The next year showed nothing but short stories, and in 1888 came "The Reverberator," a variant of "The American," the intending invader of an old French family being this time a girl. Here the story is acceptable chiefly for its fun, and is the only instance in which Mr. James has relied on humor for his main interest. His humor is never of the explosive kind. He does not let it off as out of a mortar to convulse you suddenly with a burst of laughter. His humor no more aims at laughter than his tragedy at excitement, or his pathos at tears. It is a quiet illumination of life which is a pledge against bathos more than an incitement to be merry. He very seldom uses it to heighten irony. It is
really rather the sanity of his point of view, of his seeing nothing quite as it sees itself.
One feels that his enthusi
asms will never betray him. He will see under the "make-up" even though he say nothing about it. He often says nothing about it. He leaves the picture to your discernment; sometimes out of tenderness for his subject, sometimes as a compliment to his reader. The humor in much of the pretence of life is often lost if it be pointed out; the showing spoils it. You must see it if you can; otherwise you cannot.
"She had a handsome inanimate face, over which the firelight played without making it more lively, a beautiful voice, and the occasional command of a few short words."
"The foreman, who was sixty years old and wore a wig, which constituted in itself a kind of social position, besides being accompanied by a little frightened, furtive wife, who closed her eyes, as if in the presence of a blinding splendor, when Mrs. Crookenden spoke to her."
"He seldom had much conversation with Miss Pynsent without telling her that she had the intellectual outlook of a caterpillar. . . . He always compared her to an insect or a bird, and she didn't mind, because she knew he liked her, and she herself liked all winged creatures."
Such touches may be found everywhere in Mr. James's sketches of character, their humor lying in their terse fidelity, and only occasionally owing a shade to sentiment. But in his drawing of Whitney Dosson Mr. James has engaged directly the humorous idea. The American parent has always appealed to him. His discomfort, his tractability, his air of being a mere adjunct to his family, his pathetic acceptance of incompatibility with his offspring. Parentalism, probably, never previously was conceived on such a scale, in such a spirit. Despite his detachment from his surroundings, his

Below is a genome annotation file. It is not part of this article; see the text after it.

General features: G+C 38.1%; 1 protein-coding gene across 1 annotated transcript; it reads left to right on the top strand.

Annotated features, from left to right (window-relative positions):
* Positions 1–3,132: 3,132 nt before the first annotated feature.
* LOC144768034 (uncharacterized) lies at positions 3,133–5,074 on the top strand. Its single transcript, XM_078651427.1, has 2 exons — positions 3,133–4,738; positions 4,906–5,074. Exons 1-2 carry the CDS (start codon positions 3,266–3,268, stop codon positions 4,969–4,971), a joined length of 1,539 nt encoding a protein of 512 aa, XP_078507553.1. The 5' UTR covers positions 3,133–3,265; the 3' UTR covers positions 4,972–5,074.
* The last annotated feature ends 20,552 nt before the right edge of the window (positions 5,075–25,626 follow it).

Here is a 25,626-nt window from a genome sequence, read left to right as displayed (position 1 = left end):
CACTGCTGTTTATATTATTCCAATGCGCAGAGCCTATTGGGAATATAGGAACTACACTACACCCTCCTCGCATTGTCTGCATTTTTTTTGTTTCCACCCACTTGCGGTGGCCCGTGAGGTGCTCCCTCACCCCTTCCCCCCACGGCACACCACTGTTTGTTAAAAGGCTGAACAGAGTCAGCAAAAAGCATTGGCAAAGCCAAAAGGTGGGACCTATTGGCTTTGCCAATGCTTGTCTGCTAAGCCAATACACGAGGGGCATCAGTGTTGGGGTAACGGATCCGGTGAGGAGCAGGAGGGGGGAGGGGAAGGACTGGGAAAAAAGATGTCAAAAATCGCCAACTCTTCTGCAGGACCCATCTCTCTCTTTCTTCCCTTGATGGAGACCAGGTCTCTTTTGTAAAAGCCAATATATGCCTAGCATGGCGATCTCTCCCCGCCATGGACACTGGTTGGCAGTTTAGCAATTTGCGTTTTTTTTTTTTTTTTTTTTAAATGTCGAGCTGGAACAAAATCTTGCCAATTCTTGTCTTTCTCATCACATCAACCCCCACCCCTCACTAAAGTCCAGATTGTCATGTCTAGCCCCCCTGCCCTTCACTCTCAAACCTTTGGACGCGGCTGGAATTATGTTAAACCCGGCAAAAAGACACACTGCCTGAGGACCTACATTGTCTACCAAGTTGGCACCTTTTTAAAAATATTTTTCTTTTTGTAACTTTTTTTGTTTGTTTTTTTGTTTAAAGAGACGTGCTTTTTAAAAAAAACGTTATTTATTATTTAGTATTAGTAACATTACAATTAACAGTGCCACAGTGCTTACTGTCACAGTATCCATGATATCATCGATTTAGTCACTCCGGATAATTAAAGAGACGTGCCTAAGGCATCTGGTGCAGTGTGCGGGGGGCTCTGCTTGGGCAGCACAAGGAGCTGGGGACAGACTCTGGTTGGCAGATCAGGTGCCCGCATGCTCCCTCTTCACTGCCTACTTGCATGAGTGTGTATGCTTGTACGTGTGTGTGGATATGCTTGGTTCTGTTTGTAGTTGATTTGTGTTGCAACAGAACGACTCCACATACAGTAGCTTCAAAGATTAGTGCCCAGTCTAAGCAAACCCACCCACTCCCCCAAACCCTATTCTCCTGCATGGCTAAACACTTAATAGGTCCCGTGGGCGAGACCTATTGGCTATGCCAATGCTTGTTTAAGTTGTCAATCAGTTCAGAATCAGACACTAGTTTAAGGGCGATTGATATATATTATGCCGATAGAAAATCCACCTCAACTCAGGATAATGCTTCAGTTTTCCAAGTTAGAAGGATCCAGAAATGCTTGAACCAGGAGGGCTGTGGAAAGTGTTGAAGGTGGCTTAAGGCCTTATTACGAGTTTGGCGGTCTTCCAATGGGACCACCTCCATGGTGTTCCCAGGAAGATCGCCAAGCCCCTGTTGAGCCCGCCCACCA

subservience to his daughters, his cheerful tribute to the inferior, he never becomes ridiculous, nor loses the placid dignity of his unruffled mind. In Paris he passed his days revolving about the court of his hotel, but he had no sense of waste; "that came to him much more when he was confronted with historical monuments, or beauties of nature or art which he didn't understand or care for: then he felt a little ashamed and uncomfortable but never when he lounged in that simplifying way about the court. Mr. Dosson never doubted that George M. Flack was brilliant. He represented the newspaper, and the newspaper for this man of genial assumptions represented mind-it was the great shining presence of our time. To know that Delia and Francie were out with an editor or a correspondent was really to see them dancing in the central glow."
"To Mr. Dosson his girls somehow seemed lonely; which was not the way he struck himself. They were his company, but he was scarcely theirs; it was as if he had them more than they had him. They were out a long time, but he felt no anxiety, as he reflected that Mr. Flack's very profession was a prevision of everything that could possibly happen. When at last they met his view they had evidently done a good deal and had a good time, an impression sufficient to rescue Mr. Dosson personally from the consciousness of failure."
But the book is not at all about Mr. Dosson-he really counts for but little more than the hotel in which his daughters live-and its humor is as much concerned with little delicate plastic Francie Dosson, with Delia's attempts to graft on her American vulgarity the tone of ancient France, and with George M. Flack and his monstrous "Reverberator." But though the comedy of the story is, perhaps.